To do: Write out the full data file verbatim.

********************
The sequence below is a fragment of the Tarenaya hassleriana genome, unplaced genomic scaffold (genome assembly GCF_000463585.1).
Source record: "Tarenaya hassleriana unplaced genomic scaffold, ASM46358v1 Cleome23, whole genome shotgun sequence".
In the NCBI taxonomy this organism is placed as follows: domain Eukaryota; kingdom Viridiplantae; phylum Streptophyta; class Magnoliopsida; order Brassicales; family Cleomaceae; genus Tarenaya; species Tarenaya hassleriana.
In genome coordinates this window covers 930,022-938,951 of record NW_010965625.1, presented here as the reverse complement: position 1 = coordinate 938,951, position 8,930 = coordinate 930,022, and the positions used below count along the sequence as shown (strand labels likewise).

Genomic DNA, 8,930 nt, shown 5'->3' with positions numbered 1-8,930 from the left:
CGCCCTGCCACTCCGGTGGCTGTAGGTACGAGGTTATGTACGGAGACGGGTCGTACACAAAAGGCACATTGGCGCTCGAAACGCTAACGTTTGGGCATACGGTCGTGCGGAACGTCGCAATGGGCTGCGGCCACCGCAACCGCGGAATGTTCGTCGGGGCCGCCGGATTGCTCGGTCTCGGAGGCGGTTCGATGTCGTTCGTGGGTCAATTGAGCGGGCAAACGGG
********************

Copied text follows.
The sequence below is a fragment of the Tarenaya hassleriana genome, unplaced genomic scaffold (genome assembly GCF_000463585.1).
Source record: "Tarenaya hassleriana unplaced genomic scaffold, ASM46358v1 Cleome23, whole genome shotgun sequence".
In the NCBI taxonomy this organism is placed as follows: domain Eukaryota; kingdom Viridiplantae; phylum Streptophyta; class Magnoliopsida; order Brassicales; family Cleomaceae; genus Tarenaya; species Tarenaya hassleriana.
In genome coordinates this window covers 930,022-938,951 of record NW_010965625.1, presented here as the reverse complement: position 1 = coordinate 938,951, position 8,930 = coordinate 930,022, and the positions used below count along the sequence as shown (strand labels likewise).

Genomic DNA, 8,930 nt, shown 5'->3' with positions numbered 1-8,930 from the left:
CGCCCTGCCACTCCGGTGGCTGTAGGTACGAGGTTATGTACGGAGACGGGTCGTACACAAAAGGCACATTGGCGCTCGAAACGCTAACGTTTGGGCATACGGTCGTGCGGAACGTCGCAATGGGCTGCGGCCACCGCAACCGCGGAATGTTCGTCGGGGCCGCCGGATTGCTCGGTCTCGGAGGCGGTTCGATGTCGTTCGTGGGTCAATTGAGCGGGCAAACGGG